Jamie Rauch loves the hobby she has carved out
MOSES LAKE — In Jamie Rauch’s opinion, any little girl who rides a horse dreams of being a barrel racing champion or a rodeo queen.
“I’ve spent my whole life in rodeo,” Rauch said. Both Rauch’s father and grandfather competed in rodeos as did Rauch and her cousins.
“We had an arena at home and held bullridings and ropings there,” Rauch said.
In a rodeo family, Rauch carved out a niche as a rodeo queen and was particularly inspired by a parade experience.
“When I was 3 years old, I saw Miss Rodeo America in the New Mexico State Fair parade,” Rauch said. “I told my grandpa, ‘I want to do that.’”
Despite the seeming excitement of riding into an arena and waving to the crowd, Rauch thinks of such things as being peaceful.
“Riding is where my time with God was spent. That was my serenity. That was my peace,” Rauch said.
After competing for crowns of her own for a number of years, Rauch was asked to judge rodeo queen contests and was invited to join the Miss Rodeo Washington board.
In more recent years, Rauch and her husband, Stan, have taken on the roles of coach, support system, and mentor for girls hoping to become rodeo queens.
“Everything I do, I want to do it with excellence,” Rauch said. And she includes taking care of her “queening” competitors as something she wants to do with excellence.
Among the other things Rauch tries to do with excellence is run the business she and her husband own. She said many of the people their courier service employs are single parents who would otherwise be without employment.
“Stan and I are very proud to help put people back to work in this tough economy,” Rauch said. “We were both single parents once that struggled with financial challenges and were blessed to have been helped out during those difficult times by people who loved and believed in us. It’s a great feeling to give back, in a way, to all of those people who made it possible for us to be in the position we are today.”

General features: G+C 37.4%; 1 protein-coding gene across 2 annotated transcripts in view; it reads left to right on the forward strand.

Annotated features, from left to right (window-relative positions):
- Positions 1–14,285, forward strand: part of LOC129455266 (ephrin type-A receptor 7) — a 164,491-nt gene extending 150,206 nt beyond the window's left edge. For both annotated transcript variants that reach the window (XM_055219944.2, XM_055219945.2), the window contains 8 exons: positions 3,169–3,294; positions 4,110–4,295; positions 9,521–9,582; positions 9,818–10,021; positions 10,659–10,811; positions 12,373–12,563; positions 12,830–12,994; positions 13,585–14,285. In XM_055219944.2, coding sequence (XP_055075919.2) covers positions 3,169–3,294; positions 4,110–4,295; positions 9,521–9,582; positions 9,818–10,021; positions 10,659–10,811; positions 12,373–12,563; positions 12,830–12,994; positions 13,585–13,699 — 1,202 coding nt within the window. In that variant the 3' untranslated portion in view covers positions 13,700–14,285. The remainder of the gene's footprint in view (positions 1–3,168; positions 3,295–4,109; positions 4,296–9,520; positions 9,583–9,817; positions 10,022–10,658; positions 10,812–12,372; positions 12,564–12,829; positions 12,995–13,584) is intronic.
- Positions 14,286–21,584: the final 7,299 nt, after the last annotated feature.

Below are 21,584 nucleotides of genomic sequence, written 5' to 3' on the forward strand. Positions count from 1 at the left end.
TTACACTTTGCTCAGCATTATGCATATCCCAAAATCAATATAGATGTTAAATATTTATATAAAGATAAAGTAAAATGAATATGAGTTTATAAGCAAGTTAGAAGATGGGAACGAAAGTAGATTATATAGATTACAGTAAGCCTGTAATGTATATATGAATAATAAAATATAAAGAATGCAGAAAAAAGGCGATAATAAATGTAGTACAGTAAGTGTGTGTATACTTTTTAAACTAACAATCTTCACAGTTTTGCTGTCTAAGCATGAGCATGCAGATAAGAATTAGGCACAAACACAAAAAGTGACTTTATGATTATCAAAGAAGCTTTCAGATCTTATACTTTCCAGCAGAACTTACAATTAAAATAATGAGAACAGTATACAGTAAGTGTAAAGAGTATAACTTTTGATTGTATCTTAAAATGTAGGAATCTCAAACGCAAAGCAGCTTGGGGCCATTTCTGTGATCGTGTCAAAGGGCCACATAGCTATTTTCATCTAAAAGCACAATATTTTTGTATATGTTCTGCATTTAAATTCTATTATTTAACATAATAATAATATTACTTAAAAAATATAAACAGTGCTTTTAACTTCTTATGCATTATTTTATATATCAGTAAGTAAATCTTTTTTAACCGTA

Rauch began the business after a friend suggested it in 2005 and has been slowly building it since with the help of her husband.
“Stan was, and always will be, the key to my success,” Rauch said. “He has been my rock and has been amazing through all of my struggles.”
Rauch admits with a sheepish pride that queening is her hobby and, while she and her husband bought a camping trailer with the hope of spending some time with their children, it has turned into an opportunity for her family to travel with their queening competitors to provide support at rodeos all over the west.
“We decided this is something we can bless our girls with,” Rauch said. “Traveling with them and just loving on them.”
Rauch said the relationship between she and her husband and the queening competitors they coach is akin to the relationship they have with their children.
“We fall in love with our girls,” Rauch said. “We take ownership of their lives from here to eternity and try to set an example for our girls.”
Rauch thinks of queening as a way for the girls to grow as people and as a microcosm for life.
“Queening is about life experiences,” Rauch said. “We always tell the girls that the year you reign is a year in which you’ll learn a lot about yourself. Being a rodeo queen is to serve, not to be served.”